An illustrated record of Titanic memorials and associated locations in Great Britain & Northern Ireland, the Republic of Ireland and North America

Institute of Marine Engineers memorial, London

National Maritime Museum, Romney Road, Greenwich, SE10 9NF

With scant regard for their own safety the engineers battled to maintain power, vital for providing transmitting power for the wireless Marconi set used to send distress calls to other ships, and to maintain lighting to give the crew the best chance of mustering the passengers, and filling and lowering the lifeboats. The engineers fought to keep the pumps working to try and slow the icy-black water from pouring into the striken liner while keeping a feed of steam to the generators. All the time the angle of the ship increased and she sank deeper into the North Atlantic. The engineers would have known they stood no chance of survival; they all gave their lives in the sinking. Beyond the immediate traumatic circumstances and bereavement, for... Read more »

The Titanic Memorial Garden, London

National Maritime Museum, Romney Road, Greenwich, SE10 9NF

The gardens are located within the grounds of the National Maritime Museum, lying to the south of the main block, the former Royal Hospital School. The gardens originally stood behind the museum but were moved to make way for the Sammy Ofer Wing, which opened in July 2011. The memorial stone was relocated and the planting transferred to a nearby bed. The original gardens were officially opened on 15 April 1995, 83 years to the day since the Titanic sank. The gardens were opened by 98-year old Titanic survivor Edith Haisman, who was fifteen years old at the time. Also present was survivor Eva Hart. Interviewed for the unveiling of the memorial, Edith Haisman recalled "Most of the men jumped overboard into the sea. Those who... Read more »

Francis Davis Millet Lychgate, Broadway

St Eadburgha's Churchyard, Snowshill Road, Broadway, WR12 7JS

The Titanic's passengers represented a cross-section of society and amongst her first-class passengers was American Francis Davis Millet. Millet was born in Mattapoisett, Massachusetts in 1846 and by 1912 he was living and working as an artist in the picturesque village of Broadway in Worcestershire, England. There, he was part of an artists colony living in the village. Millet's artistic interests extended from painting to sculpture. He was also a writer, having first embarked on a career as a journalist and reporter in Boston, before going on to write for newspapers in New York and London. Francis Millet was travelling in first-class aboard the Titanic from Southampton to New York. He was travelling with fellow passenger Archibald Butt. Both men died in the sinking. Millet's body... Read more »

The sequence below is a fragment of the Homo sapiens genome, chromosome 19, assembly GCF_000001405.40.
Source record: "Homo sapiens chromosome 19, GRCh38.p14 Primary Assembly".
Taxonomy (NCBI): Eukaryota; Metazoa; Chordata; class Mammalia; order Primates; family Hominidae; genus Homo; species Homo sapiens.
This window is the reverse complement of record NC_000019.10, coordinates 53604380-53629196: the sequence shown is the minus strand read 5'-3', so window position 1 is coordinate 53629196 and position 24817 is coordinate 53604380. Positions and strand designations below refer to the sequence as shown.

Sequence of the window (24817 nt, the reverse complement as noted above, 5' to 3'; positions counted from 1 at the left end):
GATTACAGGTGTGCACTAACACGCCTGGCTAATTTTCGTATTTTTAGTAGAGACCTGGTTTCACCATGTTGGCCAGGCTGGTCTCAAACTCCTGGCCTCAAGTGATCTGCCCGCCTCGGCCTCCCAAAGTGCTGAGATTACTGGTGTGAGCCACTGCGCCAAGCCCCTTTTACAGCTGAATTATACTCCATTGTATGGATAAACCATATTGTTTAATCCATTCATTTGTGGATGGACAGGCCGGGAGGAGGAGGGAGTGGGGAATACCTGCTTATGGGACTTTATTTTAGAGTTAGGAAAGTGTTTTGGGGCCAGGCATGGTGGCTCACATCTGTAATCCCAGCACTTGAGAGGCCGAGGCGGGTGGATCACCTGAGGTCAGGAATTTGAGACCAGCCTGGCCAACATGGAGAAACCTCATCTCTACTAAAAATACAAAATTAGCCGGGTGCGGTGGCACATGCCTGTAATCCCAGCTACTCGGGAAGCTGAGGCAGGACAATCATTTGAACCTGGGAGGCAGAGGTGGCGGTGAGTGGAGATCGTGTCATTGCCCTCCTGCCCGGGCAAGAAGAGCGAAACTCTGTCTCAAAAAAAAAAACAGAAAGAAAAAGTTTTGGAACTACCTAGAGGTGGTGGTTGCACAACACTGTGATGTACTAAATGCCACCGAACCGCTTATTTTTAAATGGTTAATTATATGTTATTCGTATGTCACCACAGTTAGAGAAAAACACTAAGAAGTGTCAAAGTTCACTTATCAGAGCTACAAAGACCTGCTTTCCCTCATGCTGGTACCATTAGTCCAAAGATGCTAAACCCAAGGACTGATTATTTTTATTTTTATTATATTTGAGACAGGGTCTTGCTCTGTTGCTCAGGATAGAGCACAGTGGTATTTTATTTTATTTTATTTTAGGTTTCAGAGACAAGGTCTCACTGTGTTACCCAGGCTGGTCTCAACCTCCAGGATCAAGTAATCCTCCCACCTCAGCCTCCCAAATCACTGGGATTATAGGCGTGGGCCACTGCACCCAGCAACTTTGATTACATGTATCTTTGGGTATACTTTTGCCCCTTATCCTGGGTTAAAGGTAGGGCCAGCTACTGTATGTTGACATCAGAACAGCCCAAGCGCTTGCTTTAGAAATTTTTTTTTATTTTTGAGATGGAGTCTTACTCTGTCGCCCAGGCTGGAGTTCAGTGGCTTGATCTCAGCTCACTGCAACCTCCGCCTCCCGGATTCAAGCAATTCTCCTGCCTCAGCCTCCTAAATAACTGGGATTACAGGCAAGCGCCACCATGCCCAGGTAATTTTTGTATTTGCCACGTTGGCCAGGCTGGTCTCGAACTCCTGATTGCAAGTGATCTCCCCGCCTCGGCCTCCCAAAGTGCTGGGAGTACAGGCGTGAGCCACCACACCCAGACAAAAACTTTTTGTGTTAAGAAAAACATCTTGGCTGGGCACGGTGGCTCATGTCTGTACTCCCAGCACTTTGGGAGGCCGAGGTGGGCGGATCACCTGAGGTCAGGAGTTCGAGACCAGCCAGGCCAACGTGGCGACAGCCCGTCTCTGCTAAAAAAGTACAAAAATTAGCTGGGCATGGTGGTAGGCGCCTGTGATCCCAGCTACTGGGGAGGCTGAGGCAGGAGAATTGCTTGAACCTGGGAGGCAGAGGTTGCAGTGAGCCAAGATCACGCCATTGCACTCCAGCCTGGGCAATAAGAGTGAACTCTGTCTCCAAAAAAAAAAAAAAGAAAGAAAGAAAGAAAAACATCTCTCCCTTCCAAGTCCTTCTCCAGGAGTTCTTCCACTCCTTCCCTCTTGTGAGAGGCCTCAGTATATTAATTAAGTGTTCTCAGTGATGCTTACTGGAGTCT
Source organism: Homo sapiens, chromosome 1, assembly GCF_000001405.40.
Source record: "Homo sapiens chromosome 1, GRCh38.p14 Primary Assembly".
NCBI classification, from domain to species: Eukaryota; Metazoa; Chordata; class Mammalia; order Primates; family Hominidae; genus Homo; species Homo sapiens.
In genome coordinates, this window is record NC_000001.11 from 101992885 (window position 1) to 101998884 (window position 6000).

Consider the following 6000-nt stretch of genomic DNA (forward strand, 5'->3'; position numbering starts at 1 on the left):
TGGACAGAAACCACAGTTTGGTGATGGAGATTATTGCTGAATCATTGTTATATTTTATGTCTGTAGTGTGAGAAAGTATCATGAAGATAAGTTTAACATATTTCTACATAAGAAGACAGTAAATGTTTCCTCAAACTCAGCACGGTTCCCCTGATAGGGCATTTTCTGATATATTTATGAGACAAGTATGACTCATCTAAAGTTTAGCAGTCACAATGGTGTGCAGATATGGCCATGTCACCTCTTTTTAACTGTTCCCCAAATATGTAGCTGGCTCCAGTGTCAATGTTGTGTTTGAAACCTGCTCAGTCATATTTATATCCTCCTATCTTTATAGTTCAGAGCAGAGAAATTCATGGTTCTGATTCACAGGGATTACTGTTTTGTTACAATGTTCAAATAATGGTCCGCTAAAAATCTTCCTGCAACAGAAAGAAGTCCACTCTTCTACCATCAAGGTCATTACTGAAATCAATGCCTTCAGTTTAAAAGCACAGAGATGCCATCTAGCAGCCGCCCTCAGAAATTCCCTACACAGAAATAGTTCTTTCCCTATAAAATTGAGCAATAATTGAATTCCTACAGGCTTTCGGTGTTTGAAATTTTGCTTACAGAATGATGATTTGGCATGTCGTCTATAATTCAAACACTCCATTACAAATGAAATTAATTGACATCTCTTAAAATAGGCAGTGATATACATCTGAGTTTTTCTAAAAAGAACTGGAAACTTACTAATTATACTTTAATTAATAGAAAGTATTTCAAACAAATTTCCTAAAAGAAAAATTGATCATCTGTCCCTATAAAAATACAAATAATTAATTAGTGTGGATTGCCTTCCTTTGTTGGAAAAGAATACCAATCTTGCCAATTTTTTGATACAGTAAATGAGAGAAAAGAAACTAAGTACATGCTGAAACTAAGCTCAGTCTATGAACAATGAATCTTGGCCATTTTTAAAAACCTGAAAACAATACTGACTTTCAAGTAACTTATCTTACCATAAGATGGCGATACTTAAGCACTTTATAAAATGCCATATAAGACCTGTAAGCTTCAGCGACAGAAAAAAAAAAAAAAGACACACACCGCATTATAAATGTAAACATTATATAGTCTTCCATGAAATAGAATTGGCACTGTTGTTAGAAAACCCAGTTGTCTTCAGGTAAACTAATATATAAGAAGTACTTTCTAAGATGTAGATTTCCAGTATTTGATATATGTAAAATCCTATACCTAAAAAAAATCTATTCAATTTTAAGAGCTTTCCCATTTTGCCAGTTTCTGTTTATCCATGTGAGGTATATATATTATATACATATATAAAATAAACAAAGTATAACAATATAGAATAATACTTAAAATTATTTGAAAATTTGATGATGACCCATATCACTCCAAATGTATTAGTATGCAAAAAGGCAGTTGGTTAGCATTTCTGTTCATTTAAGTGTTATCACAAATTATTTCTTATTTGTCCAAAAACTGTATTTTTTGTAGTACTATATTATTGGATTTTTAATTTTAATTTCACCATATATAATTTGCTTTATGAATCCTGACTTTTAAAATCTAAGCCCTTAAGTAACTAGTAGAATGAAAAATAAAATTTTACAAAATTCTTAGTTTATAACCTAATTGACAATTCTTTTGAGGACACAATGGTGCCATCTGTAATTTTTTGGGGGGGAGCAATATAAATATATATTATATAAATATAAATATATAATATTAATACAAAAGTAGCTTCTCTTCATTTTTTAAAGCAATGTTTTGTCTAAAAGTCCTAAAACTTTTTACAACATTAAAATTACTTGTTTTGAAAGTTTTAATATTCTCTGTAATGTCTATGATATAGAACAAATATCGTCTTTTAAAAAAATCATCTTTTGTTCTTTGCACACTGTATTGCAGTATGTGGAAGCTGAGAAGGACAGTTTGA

The Grapes Public House, Southampton

41-43 Oxford Street, Southampton, SO14 3DP

The Grapes Public House stands on the south-side of Oxford Street in the centre of the Hampshire port of Southampton. It was a tradition on the morning of a ship's departure for its crew members, especially the fireman and trimmers, to head into town for a last drink ashore before their ship sailed. Often they would visit a number of public houses, meeting up with fellow crew members. The public houses closest to the docks were the most popular, as the crew could finish their drinks before a final rush down to the dockside to board the ship. Oxford Street is a short walking distance, via Terminus Terrace and Platform Road/Canute Road to Dock Gate 4, which led down to the Titanic's berth. On the morning... Read more »

About this website

The story of the White Star Line ship Titanic; her passengers and crew, victims and survivors told through the memorials and associated landmarks and locations in Great Britain & Northern Ireland, the Republic of Ireland and North America.